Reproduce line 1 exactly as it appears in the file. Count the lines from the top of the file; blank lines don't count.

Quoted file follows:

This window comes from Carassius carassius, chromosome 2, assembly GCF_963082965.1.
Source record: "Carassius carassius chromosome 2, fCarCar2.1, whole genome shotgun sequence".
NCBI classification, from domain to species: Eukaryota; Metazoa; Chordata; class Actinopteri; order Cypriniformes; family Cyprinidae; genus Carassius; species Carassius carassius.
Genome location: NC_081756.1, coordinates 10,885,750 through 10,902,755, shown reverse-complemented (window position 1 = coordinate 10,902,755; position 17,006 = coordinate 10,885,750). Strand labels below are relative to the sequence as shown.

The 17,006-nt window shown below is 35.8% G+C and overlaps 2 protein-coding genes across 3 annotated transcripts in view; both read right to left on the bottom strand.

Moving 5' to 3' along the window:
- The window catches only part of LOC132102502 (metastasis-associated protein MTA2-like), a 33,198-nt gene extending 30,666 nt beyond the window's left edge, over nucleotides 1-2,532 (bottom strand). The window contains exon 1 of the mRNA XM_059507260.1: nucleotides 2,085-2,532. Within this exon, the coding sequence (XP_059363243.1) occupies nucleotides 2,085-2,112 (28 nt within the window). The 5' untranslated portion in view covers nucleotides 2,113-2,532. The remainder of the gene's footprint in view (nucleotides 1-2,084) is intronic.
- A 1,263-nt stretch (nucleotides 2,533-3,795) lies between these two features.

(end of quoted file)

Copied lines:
This window comes from Carassius carassius, chromosome 2, assembly GCF_963082965.1.